Newbie writer Rossa McPhillips returns in his third Commando issue which harks back to Escape Colditz and The Great Escape! With gritty interiors from Vicente Alcazar and an outstanding cover by brand-new Commando artist Marco Bianchini! Get your hands on this issue before it escapes!

Story | Rossa McPhillips
Art | Vicente Alcazar
Cover | Marco Bianchini

5720: Arctic Ace

The Fairey Swordfish wasn’t much to look at. Not many men would have chosen to risk their lives in these slow, obsolete kites that looked as if a sparrow could knock them out of the sky. But the Swordfish could carry a torpedo — evil, menacing, packed with high-explosive. And with an ace like Sub Lieutenant Duncan Payne at the controls, the Swordfish could even become a match for a mighty German cruiser...
   Issue 5720 ‘Arctic Ace’ is everything you’d want in a classic Commando: an eye-catching Ian Kennedy cover, a snappy story from RA Montague and outstanding Jose Maria Jorge interiors!

Story | RA Montague
Art | Jose Maria Jorge
Cover | Ian Kennedy
First Published 1970 as Issue 510

5721: Roll Depth Charges!

The HMAS Hibiscus had to be the worst Bathurst-class Corvette in the whole Royal Australian Navy. Its crew was slow and lacked discipline, and its officers weren’t much better. But they were in for a shock, for Commander Bill Turner had been sent in to straighten them out — and he didn’t care how many backs he had to break to do it!
    Resident Aussie writer Brent Towns is back again with another Royal Australian Navy yarn! This time the boys from down under are depicted by Alejandro Perez Mesa in his debut on Commando interior artwork! With a bright and bubbly cover by Neil Roberts!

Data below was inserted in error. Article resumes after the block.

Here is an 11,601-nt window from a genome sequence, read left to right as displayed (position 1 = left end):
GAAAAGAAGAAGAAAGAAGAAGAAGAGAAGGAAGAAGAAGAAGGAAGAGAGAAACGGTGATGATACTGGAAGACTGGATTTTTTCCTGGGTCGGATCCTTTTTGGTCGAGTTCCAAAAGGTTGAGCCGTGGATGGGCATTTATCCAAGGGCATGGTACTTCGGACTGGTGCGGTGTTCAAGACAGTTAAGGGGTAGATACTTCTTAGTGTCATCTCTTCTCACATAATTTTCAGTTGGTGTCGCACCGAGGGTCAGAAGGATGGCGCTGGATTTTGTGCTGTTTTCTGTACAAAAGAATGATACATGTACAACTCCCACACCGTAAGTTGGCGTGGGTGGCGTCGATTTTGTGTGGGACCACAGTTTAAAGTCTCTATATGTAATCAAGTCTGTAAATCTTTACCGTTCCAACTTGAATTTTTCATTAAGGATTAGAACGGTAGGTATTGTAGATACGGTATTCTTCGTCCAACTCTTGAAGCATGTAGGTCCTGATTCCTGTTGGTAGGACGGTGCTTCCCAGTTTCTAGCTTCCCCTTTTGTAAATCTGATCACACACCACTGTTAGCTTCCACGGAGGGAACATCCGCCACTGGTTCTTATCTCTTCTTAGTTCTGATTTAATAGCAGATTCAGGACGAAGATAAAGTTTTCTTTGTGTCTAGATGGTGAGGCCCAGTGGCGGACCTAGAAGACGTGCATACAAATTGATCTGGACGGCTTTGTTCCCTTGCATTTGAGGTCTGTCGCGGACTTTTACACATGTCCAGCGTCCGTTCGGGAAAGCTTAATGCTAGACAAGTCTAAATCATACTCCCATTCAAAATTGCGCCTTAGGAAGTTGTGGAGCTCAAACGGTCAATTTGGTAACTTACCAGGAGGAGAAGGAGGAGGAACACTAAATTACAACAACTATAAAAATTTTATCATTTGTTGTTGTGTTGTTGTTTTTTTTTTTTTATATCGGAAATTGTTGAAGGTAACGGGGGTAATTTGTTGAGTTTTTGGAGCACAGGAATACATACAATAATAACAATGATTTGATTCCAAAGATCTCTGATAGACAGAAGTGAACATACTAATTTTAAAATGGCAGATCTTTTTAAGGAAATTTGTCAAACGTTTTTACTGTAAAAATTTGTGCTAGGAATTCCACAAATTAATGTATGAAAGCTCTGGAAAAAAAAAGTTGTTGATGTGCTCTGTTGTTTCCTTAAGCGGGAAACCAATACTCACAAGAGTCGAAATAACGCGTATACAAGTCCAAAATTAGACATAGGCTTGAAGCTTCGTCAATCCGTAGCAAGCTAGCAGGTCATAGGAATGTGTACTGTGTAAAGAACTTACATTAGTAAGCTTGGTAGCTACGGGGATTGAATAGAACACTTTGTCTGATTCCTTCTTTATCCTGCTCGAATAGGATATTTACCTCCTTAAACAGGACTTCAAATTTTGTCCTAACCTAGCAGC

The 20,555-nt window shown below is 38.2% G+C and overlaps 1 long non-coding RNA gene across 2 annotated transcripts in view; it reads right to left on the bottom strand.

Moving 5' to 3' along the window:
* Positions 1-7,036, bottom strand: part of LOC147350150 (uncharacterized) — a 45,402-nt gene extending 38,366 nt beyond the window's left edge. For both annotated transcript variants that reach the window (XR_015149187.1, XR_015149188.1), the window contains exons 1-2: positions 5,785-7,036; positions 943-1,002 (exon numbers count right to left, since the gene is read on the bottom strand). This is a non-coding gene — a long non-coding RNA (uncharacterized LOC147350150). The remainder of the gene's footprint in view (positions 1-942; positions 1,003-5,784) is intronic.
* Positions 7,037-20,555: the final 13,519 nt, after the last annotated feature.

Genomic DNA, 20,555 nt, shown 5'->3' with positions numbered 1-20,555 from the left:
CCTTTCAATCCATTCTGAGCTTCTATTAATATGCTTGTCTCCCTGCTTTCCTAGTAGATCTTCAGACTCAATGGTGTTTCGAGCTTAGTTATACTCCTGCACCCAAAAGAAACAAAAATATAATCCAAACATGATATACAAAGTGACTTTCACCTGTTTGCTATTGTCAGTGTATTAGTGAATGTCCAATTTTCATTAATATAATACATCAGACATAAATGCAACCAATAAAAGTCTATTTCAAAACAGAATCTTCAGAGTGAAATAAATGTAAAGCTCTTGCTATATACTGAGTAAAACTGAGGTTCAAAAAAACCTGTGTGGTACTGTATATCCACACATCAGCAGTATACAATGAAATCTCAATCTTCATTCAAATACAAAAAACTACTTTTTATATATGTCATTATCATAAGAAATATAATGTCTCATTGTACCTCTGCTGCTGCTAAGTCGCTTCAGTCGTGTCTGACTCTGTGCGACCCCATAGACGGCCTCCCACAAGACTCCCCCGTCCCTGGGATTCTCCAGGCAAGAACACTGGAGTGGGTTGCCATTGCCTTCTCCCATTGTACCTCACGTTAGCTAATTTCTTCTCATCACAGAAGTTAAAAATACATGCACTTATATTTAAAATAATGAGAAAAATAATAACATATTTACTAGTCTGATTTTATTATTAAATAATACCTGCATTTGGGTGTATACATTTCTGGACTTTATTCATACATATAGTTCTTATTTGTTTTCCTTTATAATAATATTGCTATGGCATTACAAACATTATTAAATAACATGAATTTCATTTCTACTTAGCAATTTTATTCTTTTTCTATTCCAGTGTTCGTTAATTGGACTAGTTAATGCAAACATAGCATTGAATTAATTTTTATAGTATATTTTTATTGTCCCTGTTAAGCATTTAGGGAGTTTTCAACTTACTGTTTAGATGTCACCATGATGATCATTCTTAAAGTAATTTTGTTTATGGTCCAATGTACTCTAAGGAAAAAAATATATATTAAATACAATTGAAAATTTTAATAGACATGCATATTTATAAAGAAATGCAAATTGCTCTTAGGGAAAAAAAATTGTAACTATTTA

Story | Brent Towns
Art | Alejandro Perez Mesa
Cover | Neil Roberts

5722: Behind Enemy Lines

How do invasions begin? Most people reckon they begin with a naval bombardment, massive air raids and soldiers wading ashore onto shell-torn beaches.
    But the truth is that before these things happen there are certain people — heroes — risking their lives behind enemy lines, secretly paving the way for the armies that will follow them...
    Issue 5722 is a rip-roaring yarn from 1981, featuring more action than you can fill your pockets with –—for there’s a spy among the ranks of the British and they have to find out who before he destroys this vital mission!

Story | Staff
Art | Ruiz
Cover | KCG Walker
First Published 1981 as Issue 1552